Tumor Mutation Burden is a Predictive Biomarker for Response to Immune Checkpoint Inhibitors

SUMMARY: Lung cancer is the second most common cancer in both men and women and accounts for about 14% of all new cancers and 27% of all cancer deaths. The American Cancer Society estimates that for 2018 about 234,030 new cases of lung cancer will be diagnosed and over 154,050 patients will die of the disease. Lung cancer is the leading cause of cancer-related mortality in the United States. Patients with advanced NSCLC (Non-Small Cell Lung Cancer) often receive either platinum-doublet chemotherapy combination as first line therapy or KEYTRUDA® (Pembrolizumab) if the tumor PD-L1 expression is 50% or more. About 20-25% of patients benefit from immunotherapy. Other biomarkers besides PD-L1 are needed, to select appropriate patients for immunotherapy.

Tumor Mutational Burden (TMB) has recently emerged as a potential biomarker for immunotherapy with anti PD-1 antibodies. TMB can be measured using Next-Generation Sequencing (NGS) and is defined as the number of somatic, coding base substitutions and short insertions and deletions (indels) per megabase of genome examined. In a previously published trial (CheckMate 568), patients most likely to have a response to a combination of OPDIVO® (Nivolumab) plus YERVOY® (Ipilimumab), irrespective of tumor PD-L1 expression level in NSCLC, had a TMB of at least 10 mutations per megabase. This was the basis for CheckMate 227, which evaluated the efficacy of OPDIVO® and OPDIVO®-based regimens, as first line treatment in biomarker-selected groups of patients with advanced NSCLC.Unleashing-T-Cell-Function-with-Combination-Immunotherapy

OPDIVO® is a fully human, immunoglobulin G4 monoclonal antibody that binds to the PD-1 receptor and blocks its interaction with PD-L1 and PD-L2, whereas YERVOY® is a fully human immunoglobulin G1 monoclonal antibody that blocks Immune checkpoint protein/receptor CTLA-4(Cytotoxic T-Lymphocyte Antigen 4, also known as CD152). Blocking the Immune checkpoint proteins unleashes the T cells, resulting in T cell proliferation, activation and a therapeutic response. The complementary mechanisms of action of OPDIVO® and YERVOY® combination resulted in greater efficacy in phase I trials, compared with OPDIVO® monotherapy.

CheckMate 227 is a three part, open-label, randomized, phase III trial, designed to compare different OPDIVO® -based regimens with chemotherapy in distinct patient populations. This study enrolled 1,739 patients with previously untreated Stage IV or recurrent NSCLC with no known sensitizing EGFR or ALK mutations and patients were randomized in a 1:1:1 ratio and the comparison was between either OPDIVO®, OPDIVO® plus YERVOY® or OPDIVO® plus platinum-doublet chemotherapy and platinum-doublet chemotherapy alone. Patients were stratified according to tumor histology and PD-L1 expression of 1% or more (positive) or less than 1% (negative). The study incorporated Tumor Mutational Burden (TMB) as a biomarker. This was determined by the FoundationOne CDx assay, an FDA approved test for molecular profiling, using the validated cutoff of TMB of 10 or more mutations/megabase as High, and less than 10 mutations/megabase as Low.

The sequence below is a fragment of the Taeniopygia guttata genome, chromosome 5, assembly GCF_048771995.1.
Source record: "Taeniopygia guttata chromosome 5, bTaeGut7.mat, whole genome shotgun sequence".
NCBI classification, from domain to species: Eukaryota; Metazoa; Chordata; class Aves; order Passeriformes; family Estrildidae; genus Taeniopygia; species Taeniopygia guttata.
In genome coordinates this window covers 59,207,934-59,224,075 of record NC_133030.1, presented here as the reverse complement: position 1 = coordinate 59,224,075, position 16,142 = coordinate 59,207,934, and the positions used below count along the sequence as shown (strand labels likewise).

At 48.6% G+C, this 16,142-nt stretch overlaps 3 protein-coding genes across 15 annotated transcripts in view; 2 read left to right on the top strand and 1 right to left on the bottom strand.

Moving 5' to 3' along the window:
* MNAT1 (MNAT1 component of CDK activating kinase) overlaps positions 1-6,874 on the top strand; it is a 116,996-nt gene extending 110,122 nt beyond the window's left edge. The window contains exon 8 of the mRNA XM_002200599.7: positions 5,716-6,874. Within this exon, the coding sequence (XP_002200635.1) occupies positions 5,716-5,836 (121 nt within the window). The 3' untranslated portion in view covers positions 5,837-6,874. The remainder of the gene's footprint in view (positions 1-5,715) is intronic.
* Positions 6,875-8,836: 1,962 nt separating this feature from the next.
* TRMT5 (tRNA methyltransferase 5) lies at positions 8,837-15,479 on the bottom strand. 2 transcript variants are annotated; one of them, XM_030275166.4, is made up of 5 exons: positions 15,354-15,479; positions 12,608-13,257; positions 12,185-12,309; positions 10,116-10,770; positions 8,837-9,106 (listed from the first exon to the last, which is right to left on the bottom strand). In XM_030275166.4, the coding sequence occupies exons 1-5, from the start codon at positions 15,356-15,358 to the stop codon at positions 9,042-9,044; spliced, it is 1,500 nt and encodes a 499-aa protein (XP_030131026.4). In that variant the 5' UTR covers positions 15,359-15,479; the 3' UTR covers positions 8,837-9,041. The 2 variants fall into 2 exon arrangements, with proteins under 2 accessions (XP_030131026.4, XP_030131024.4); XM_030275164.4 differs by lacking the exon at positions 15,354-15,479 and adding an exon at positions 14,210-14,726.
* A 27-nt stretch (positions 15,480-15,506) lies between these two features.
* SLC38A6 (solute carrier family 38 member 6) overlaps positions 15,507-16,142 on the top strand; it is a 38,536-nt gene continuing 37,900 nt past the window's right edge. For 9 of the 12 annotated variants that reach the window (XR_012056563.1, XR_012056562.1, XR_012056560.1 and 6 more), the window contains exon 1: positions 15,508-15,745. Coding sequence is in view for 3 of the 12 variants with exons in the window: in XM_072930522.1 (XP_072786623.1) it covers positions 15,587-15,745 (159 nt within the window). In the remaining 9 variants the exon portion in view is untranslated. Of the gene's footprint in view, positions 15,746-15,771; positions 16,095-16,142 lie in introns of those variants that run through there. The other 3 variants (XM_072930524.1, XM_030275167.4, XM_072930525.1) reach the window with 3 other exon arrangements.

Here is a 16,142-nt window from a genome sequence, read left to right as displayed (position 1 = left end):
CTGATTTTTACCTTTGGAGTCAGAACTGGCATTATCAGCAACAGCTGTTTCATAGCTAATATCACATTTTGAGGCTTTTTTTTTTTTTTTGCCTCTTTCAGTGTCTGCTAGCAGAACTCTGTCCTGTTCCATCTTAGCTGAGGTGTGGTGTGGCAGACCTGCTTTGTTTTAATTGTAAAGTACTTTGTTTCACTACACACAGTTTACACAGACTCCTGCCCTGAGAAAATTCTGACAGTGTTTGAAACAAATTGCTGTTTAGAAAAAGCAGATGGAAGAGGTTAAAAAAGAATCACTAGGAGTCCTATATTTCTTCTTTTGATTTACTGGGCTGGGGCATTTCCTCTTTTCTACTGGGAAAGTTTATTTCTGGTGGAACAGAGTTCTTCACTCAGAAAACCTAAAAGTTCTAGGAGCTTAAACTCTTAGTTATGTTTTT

The authors in this publication reported data from part 1 of this study, which was a comparison between OPDIVO® plus YERVOY® versus chemotherapy, in patients with previously untreated Stage IV or recurrent NSCLC. In this comparison, 139 TMB-High patients were treated with OPDIVO® 3 mg/kg IV every 2 weeks plus YERVOY® 1 mg/kg IV every 6 weeks, whereas 160 TMB-High patients received chemotherapy, based on tumor histology. All treatments were continued until disease progression or unacceptable toxicity. Part 1 of the study had two Coprimary end points. One Coprimary end point was Progression Free Survival (PFS) with OPDIVO® plus YERVOY® versus chemotherapy in a patient population selected on the basis of TMB. The other Coprimary end point was Overall Survival (OS) with OPDIVO® plus YERVOY® versus chemotherapy in a patient population selected on the basis of the PD-L1 expression level.

It was noted that the PFS among patients with High TMB was significantly longer with OPDIVO® plus YERVOY®, compared with chemotherapy. The median PFS with the immunotherapy combination was 7.2 months compared to 5.5 months with chemotherapy (HR=0.58; P<0.001). This represented a 42% reduction in the risk of disease progression or death. The 1 year PFS more than tripled with combination immunotherapy at 42.6% versus 13.2% with chemotherapy. The Objective Response Rate (ORR) was 45.3% with immunotherapy combination and 26.9% with chemotherapy. The improved outcomes with OPDIVO® plus YERVOY® over chemotherapy was broadly consistent within all subgroups and was independent of tumor histology and PD-L1 expression. There was a clear trend toward improved survival with the immunotherapy combination although this data is immature. Grade 3 or 4 treatment related adverse events were 31.2% with immunotherapy combination and 36.1% with chemotherapy.

The authors concluded that this is the first phase III study to evaluate Tumor Mutational Burden as a predictive biomarker for immunotherapy as a coprimary endpoint. They added that these results highlight that Tumor Mutational Burden and PD-L1 are independent biomarkers and TMB is predictive of benefit with OPDIVO® plus YERVOY® irrespective of PD-L1 expression. TMB-High therefore is a new biomarker and represents a distinct subgroup of NSCLC. Nivolumab plus Ipilimumab in Lung Cancer with a High Tumor Mutational Burden. Hellmann MD, Ciuleanu TE, Pluzanski A, et al. N Engl J Med 2018; 378:2093-2104